Little fallout expected from UK travel warning

Caution against placing passports in Israelis’ hands ‘disgusting, but won’t make a difference, says agency CEO.

Foreign Office Travel Advisory 311 (photo credit: .)
Foreign Office Travel Advisory 311
(photo credit: .)
British and Israeli travel professionals speculate that the travel advisory issued by the British Foreign Office, warning citizens against handing their passports to Israeli officials for fear they will be copied and forged, will have no significant effect on UK tourism to Israel.
On Tuesday the Foreign Office changed its official travel advice for British citizens going to Israel to warn them about the risk of their passport details being compromised. The warning that was published on the ministry’s Web site and e-mailed to travel companies reads as follows: “UK passport holders should be aware of a recent Serious Organised Crime Agency investigation into the misuse of UK passports in the murder of Mahmud al-Mabhuh [sic] in Dubai on 19 January 2010. The SOCA investigation found circumstantial evidence of Israeli involvement in the fraudulent use of British passports. This has raised the possibility that your passport details could be captured for improper uses while your passport is out of your control. The risk applies in particular to passports without biometric security features. We recommend that you only hand your passport over to third parties including Israeli officials when absolutely necessary.”
“I think it’s absolutely disgusting, but it won’t make one iota of difference,” said David Segal, the founder and CEO of West End Travel, a travel company that specializes in travel arrangements to Israel.
“We book reservations to Israel every 15 minutes and so far I have not heard of a single cancellation or concern from our clients…. People who want to go to Israel, want to go to Israel, and they will not be put off by someone telling them to be careful.”
Segal, who characterized the travel warning as “rubbing salt in the wounds” following the expulsion of a senior Israeli diplomat, said he believed the warning would be lifted in a short time and the whole issue would blow over in a few days.
“Some people might be worried [about] handing their passport over at the airport or ask for it not to be removed from their sight, but even that will last only a short while,” said Segal.
Anthony Gothold, CEO of Travelink, another London-based firm that specializes in organized tours to Israel, said it may still be too early to tell the effect of the warning. “None of my clients have mentioned anything about it, neither Jewish or Christian groups, but it may be that the penny hasn’t dropped yet.”
Gothold said that it was never good for business when Israel is in the news, because it often displayed Israel in a bad light as a dangerous place, but that the effect was not dramatic.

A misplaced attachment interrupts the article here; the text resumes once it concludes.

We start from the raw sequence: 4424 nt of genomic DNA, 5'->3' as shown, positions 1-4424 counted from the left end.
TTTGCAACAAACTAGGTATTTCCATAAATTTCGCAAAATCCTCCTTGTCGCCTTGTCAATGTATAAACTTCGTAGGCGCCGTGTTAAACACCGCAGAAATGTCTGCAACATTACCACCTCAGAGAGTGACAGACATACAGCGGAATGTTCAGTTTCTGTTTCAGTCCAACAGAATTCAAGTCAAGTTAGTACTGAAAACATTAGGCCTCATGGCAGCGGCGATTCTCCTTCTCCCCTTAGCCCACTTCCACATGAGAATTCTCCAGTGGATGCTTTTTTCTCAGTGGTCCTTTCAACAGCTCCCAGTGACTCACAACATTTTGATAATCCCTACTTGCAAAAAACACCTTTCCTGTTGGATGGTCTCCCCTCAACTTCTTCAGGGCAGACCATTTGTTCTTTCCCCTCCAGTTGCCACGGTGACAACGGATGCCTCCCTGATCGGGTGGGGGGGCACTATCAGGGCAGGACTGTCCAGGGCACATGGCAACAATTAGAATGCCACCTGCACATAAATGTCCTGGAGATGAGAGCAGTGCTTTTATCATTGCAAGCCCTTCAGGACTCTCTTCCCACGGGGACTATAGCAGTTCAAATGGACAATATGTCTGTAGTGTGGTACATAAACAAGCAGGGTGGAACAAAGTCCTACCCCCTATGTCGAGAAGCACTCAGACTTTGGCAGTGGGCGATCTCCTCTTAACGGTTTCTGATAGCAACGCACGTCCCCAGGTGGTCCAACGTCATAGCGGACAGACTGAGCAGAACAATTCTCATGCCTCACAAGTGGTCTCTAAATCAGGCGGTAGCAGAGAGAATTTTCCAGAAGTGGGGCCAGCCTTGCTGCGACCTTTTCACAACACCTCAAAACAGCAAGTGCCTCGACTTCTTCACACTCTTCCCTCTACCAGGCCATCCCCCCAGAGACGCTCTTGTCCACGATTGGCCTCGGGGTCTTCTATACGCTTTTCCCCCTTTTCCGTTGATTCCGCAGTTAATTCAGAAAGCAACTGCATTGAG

“A group may lose some people here and there, but I don’t believe whole groups will cancel,” he said.
Gothold said he was particularly disturbed by the fact that the Foreign Office sent out e-mails with the travel warning to all their contacts. “They send out e-mails about travel warnings every now and then, but usually it is about safety or security concerns, never over something political like this.”
Gothold said it would be difficult for travelers to heed the advisory, since tourists hand over their passports so often.
“All hotels photocopy visitors’ passports so they can give them a VAT exemption,” said Gothold.
Tlalim Incoming Tourism to Israel operates organized tours for tourists from all over the world. Adrian Simons, CEO of Authentic Israel, Tlalim’s international brand, said that if the warning would have any negative effect it would be on Christian tour groups and not Jewish ones.
“Non-Jews who travel here have enough concerns already. A person who watches television over there sees Israel as a war zone as it is. Following the story surrounding the Dubai assassination, they have slightly more reasons to worry,” said Simons, who is originally from the United Kingdom. “The British take the Foreign Ministry’s travel advisories seriously,” he added.
Len Judes, Chairman of the Israeli-British Chamber of Commerce, said the episode would have no significant effect on business relations either.
“Businessmen do business with Israel for good reason and they are sophisticated enough to look at the big picture. People know the situation Israel is in and has been in for many years. I don’t believe it will harm business at all.”
Judes said he had held conversations with British businessmen all day and not one of them had mentioned the travel warning.
“Obviously it is unfortunate, but the relationships are good and things will be ironed out quickly,” he said.
Tourism Minister Stas Meseznikov’s spokesman said his office was notresponding to questions about the British travel advisory and refusedto speculate on the possible effect it might have on British tourism toIsrael. In 2009 more than 170,000 people visited Israel from the UnitedKingdom, making it Israel’s fourth largest tourist source following theUnited States, Russia and China.